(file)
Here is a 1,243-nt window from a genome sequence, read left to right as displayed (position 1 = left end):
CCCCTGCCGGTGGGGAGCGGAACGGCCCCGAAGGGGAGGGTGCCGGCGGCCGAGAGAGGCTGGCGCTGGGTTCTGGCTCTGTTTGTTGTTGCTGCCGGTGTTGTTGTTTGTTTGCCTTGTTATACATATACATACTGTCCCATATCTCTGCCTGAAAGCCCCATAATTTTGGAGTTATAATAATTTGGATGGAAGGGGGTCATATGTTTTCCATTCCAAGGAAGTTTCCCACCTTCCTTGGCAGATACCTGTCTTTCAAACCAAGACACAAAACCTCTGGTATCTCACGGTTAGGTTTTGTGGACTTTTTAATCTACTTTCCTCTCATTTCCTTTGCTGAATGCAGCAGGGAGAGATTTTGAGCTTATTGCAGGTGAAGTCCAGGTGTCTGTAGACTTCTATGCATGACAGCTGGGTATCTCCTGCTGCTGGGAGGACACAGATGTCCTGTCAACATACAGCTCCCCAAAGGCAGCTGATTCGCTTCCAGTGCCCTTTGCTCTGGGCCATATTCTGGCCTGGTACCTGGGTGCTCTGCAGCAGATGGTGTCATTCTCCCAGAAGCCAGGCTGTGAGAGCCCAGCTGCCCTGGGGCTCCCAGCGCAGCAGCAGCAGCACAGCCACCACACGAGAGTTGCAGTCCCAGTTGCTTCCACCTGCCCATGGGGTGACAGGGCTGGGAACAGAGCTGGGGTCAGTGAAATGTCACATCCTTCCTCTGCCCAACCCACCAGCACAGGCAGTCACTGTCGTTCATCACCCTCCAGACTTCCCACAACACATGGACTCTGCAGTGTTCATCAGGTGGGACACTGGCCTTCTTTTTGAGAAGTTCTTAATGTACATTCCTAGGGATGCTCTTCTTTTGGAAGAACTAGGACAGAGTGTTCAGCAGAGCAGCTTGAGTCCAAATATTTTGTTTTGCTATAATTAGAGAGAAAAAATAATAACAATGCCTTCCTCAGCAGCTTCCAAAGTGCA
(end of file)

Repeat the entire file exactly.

Here is a 1,243-nt window from a genome sequence, read left to right as displayed (position 1 = left end):
CCCCTGCCGGTGGGGAGCGGAACGGCCCCGAAGGGGAGGGTGCCGGCGGCCGAGAGAGGCTGGCGCTGGGTTCTGGCTCTGTTTGTTGTTGCTGCCGGTGTTGTTGTTTGTTTGCCTTGTTATACATATACATACTGTCCCATATCTCTGCCTGAAAGCCCCATAATTTTGGAGTTATAATAATTTGGATGGAAGGGGGTCATATGTTTTCCATTCCAAGGAAGTTTCCCACCTTCCTTGGCAGATACCTGTCTTTCAAACCAAGACACAAAACCTCTGGTATCTCACGGTTAGGTTTTGTGGACTTTTTAATCTACTTTCCTCTCATTTCCTTTGCTGAATGCAGCAGGGAGAGATTTTGAGCTTATTGCAGGTGAAGTCCAGGTGTCTGTAGACTTCTATGCATGACAGCTGGGTATCTCCTGCTGCTGGGAGGACACAGATGTCCTGTCAACATACAGCTCCCCAAAGGCAGCTGATTCGCTTCCAGTGCCCTTTGCTCTGGGCCATATTCTGGCCTGGTACCTGGGTGCTCTGCAGCAGATGGTGTCATTCTCCCAGAAGCCAGGCTGTGAGAGCCCAGCTGCCCTGGGGCTCCCAGCGCAGCAGCAGCAGCACAGCCACCACACGAGAGTTGCAGTCCCAGTTGCTTCCACCTGCCCATGGGGTGACAGGGCTGGGAACAGAGCTGGGGTCAGTGAAATGTCACATCCTTCCTCTGCCCAACCCACCAGCACAGGCAGTCACTGTCGTTCATCACCCTCCAGACTTCCCACAACACATGGACTCTGCAGTGTTCATCAGGTGGGACACTGGCCTTCTTTTTGAGAAGTTCTTAATGTACATTCCTAGGGATGCTCTTCTTTTGGAAGAACTAGGACAGAGTGTTCAGCAGAGCAGCTTGAGTCCAAATATTTTGTTTTGCTATAATTAGAGAGAAAAAATAATAACAATGCCTTCCTCAGCAGCTTCCAAAGTGCA